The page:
[0019] In some implementations, in executing a routine an automated assistant interfaces with one or more local and/or remote agents. For example, for a routine that includes three actions, an automated assistant can interface with a first agent in performing the first action, a second agent in performing the second action, and a third agent in performing a third action. As used herein, an“agent” references one or more computing devices and/or software that are utilized by an automated assistant. In some situations, an agent can be separate from the automated assistant and/or may communicate with the automated assistant over one or more communication channels. In some of those situations, the automated assistant may transmit, from a first network node, data (e.g, an agent command) to a second network node that implements all or aspects of the functionality of the agent. In some situations, an agent may be a third-party (3P) agent, in that it is managed by a party that is separate from a party that manages the automated assistant. In some other situations, an agent may be a first-party (1P) agent, in that it is managed by the same party that manages the automated assistant.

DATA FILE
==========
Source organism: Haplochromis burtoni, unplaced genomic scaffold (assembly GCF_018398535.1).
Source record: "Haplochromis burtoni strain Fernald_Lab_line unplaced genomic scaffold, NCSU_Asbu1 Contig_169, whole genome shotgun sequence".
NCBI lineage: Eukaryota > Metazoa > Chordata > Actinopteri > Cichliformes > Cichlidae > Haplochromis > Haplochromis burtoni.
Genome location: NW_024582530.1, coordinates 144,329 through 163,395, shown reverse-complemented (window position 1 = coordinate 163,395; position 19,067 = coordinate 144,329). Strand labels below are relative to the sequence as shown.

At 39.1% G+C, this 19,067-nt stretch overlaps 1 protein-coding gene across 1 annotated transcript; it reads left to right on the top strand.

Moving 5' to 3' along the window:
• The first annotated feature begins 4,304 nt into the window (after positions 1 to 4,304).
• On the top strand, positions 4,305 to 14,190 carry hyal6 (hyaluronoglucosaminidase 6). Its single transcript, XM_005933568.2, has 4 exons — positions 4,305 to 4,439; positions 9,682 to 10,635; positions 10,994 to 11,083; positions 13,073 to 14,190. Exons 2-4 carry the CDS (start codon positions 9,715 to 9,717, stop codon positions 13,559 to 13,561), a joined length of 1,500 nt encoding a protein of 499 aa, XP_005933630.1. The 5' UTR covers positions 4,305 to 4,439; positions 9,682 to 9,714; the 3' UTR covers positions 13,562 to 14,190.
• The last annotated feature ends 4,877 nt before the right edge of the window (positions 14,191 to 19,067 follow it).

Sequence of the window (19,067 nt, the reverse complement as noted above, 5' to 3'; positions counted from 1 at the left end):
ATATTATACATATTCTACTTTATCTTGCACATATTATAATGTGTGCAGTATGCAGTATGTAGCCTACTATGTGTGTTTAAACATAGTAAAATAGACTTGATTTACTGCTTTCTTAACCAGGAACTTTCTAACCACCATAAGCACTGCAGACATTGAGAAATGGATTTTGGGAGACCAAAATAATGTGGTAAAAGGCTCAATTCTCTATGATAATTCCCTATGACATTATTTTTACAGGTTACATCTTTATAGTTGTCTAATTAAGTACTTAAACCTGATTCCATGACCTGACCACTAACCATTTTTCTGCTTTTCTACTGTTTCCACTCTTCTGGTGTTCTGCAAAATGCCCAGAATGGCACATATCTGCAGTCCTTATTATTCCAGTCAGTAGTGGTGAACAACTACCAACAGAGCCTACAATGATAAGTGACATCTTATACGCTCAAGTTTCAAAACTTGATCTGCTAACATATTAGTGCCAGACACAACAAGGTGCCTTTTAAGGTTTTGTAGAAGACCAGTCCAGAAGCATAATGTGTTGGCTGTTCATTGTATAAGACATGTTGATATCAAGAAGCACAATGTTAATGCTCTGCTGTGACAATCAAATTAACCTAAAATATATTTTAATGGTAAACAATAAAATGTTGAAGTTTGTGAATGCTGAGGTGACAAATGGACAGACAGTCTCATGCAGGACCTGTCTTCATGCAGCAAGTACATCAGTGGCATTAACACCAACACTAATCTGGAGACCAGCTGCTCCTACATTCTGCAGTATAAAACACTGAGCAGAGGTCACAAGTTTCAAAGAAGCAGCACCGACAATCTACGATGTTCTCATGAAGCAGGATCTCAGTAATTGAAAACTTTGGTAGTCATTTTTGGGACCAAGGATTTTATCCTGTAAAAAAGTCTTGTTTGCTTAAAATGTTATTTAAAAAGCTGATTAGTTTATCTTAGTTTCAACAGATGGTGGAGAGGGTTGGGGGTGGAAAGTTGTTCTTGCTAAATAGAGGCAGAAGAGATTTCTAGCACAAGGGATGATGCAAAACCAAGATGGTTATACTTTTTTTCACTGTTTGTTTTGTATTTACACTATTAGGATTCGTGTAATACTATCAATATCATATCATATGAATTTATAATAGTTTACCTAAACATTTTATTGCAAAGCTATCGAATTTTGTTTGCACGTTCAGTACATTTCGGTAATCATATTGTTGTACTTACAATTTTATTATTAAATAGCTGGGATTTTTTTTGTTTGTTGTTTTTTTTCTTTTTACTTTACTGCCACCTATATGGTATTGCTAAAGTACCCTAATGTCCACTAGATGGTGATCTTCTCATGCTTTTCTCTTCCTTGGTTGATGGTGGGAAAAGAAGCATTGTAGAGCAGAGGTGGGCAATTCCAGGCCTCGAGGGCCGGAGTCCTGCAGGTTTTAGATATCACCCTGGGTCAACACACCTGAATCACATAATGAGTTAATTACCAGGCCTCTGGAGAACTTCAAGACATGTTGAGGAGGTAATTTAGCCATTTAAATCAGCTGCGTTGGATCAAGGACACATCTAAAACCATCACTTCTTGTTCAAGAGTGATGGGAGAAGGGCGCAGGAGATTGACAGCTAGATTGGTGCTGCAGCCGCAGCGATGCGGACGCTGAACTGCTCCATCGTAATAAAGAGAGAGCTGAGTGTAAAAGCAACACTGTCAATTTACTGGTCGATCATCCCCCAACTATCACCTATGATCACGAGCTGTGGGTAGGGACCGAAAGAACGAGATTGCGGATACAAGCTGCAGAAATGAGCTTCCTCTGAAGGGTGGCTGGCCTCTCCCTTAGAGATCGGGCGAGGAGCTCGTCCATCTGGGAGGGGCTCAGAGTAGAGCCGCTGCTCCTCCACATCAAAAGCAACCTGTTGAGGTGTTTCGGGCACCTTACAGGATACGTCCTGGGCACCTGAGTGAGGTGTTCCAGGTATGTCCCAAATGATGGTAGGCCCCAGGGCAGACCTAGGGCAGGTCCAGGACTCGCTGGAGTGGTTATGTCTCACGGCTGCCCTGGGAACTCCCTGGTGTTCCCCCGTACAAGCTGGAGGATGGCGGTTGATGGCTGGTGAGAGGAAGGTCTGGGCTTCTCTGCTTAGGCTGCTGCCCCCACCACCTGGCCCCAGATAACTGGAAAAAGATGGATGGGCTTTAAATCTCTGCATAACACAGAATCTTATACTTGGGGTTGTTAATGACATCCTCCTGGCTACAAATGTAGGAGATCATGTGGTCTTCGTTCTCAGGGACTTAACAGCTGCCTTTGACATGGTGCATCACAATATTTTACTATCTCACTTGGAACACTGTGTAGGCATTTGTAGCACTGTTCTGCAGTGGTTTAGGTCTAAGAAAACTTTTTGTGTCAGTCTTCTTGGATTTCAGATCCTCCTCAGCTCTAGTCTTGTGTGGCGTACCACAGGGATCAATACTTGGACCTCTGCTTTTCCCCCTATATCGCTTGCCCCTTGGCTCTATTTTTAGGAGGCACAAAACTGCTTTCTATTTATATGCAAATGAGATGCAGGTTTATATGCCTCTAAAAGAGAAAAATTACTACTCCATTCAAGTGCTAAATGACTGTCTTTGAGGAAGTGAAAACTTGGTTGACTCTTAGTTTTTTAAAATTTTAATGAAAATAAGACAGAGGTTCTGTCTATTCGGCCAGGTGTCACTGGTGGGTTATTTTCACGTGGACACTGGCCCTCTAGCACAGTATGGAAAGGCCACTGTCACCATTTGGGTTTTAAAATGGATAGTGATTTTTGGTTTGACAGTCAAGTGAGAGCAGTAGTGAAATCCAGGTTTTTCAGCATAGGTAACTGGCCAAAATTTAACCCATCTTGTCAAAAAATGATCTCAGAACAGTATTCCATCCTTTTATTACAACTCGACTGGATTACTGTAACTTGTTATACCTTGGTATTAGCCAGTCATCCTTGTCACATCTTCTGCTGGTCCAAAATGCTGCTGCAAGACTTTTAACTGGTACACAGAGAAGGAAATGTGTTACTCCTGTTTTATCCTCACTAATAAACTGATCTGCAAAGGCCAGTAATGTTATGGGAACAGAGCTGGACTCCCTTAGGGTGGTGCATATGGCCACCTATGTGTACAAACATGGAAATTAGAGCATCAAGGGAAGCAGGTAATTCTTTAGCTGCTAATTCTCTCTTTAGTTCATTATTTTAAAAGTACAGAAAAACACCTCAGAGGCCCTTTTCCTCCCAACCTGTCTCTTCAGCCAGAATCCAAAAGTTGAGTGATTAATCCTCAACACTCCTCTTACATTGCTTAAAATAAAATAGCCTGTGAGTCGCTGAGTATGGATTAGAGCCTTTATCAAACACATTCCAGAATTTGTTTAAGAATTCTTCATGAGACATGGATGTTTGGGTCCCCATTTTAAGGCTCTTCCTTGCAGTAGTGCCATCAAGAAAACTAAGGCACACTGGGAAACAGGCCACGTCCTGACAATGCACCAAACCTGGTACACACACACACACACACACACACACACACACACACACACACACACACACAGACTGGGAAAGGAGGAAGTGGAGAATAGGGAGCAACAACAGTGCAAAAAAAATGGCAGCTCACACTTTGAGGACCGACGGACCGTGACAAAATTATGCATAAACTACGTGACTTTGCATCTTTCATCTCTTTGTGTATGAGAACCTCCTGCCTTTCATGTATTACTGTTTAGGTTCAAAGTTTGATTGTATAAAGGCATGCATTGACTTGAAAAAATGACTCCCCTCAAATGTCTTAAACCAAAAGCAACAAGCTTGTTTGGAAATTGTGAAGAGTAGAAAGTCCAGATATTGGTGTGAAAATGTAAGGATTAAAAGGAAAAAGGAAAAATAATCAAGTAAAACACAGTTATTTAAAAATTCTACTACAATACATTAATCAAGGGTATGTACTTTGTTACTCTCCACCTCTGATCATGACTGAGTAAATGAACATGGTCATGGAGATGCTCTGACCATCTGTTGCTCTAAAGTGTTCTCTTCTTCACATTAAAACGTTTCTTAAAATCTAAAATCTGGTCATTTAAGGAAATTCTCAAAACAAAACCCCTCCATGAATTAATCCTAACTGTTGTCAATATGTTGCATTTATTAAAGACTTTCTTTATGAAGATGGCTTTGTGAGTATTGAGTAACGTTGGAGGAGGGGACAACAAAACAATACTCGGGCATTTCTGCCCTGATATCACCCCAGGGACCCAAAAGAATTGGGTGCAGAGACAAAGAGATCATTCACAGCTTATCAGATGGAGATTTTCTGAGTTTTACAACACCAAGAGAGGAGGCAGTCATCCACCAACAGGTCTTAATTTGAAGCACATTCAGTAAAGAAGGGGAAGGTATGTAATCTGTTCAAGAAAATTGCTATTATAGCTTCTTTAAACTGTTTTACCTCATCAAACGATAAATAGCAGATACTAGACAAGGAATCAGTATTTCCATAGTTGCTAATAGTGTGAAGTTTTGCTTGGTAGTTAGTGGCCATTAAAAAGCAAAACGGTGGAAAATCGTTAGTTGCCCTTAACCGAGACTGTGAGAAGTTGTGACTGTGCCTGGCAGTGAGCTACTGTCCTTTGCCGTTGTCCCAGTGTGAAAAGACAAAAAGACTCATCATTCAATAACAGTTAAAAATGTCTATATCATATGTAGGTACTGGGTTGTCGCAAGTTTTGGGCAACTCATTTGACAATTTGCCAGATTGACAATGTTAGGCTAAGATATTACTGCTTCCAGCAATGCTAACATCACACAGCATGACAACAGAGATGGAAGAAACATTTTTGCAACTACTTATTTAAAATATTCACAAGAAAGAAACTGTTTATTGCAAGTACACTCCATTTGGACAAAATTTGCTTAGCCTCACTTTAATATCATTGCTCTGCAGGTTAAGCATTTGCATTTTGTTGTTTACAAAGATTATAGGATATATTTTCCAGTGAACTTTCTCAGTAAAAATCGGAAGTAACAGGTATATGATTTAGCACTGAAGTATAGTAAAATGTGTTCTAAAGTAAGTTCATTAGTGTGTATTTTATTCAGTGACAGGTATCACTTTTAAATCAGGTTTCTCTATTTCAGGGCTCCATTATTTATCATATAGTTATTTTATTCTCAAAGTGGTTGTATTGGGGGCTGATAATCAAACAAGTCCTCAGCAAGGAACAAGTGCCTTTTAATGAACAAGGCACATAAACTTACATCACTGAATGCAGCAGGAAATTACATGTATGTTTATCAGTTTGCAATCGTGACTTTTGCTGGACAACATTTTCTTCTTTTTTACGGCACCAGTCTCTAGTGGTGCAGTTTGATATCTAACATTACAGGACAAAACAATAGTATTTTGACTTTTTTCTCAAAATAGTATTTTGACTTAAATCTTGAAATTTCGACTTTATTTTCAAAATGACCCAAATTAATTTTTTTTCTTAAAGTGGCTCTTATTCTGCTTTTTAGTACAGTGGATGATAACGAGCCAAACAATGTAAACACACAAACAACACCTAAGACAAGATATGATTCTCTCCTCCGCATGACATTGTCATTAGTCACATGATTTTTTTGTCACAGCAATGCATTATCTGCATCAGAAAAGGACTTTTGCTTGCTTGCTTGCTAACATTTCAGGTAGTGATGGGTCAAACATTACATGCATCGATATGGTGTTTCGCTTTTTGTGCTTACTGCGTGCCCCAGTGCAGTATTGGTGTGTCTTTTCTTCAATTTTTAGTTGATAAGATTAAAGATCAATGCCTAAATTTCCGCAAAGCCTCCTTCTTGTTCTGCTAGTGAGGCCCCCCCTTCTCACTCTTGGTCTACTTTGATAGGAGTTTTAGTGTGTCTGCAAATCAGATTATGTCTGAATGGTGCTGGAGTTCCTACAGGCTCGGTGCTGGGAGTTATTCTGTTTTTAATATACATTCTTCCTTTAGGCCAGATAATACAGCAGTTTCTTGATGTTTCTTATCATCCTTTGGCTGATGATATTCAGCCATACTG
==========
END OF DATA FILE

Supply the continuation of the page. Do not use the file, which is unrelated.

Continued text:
[0020] An agent is configured to receive (e.g, over a network and/or via an API) an invocation request and/or other agent commands from the automated assistant. In response to receiving an agent command, the agent generates responsive content based on the agent command, and transmits the responsive content for the provision of user interface output that is based on the responsive content. For example, the agent may transmit the responsive content to the automated assistant for provision of output, by the automated assistant, that is based on the responsive content. As another example, the agent can itself provide the output. For instance, the user can interact with the automated assistant via a client device (e.g, the automated assistant can be implemented on the client device and/or in network communication with the client device) and the agent can be an application installed on the client device or an application executable remote from the client device, but“streamable” on the client device. When the application is invoked, it can be executed by the client device and/or brought to the forefront by the client device (e.g, its content can take over a display of the client device).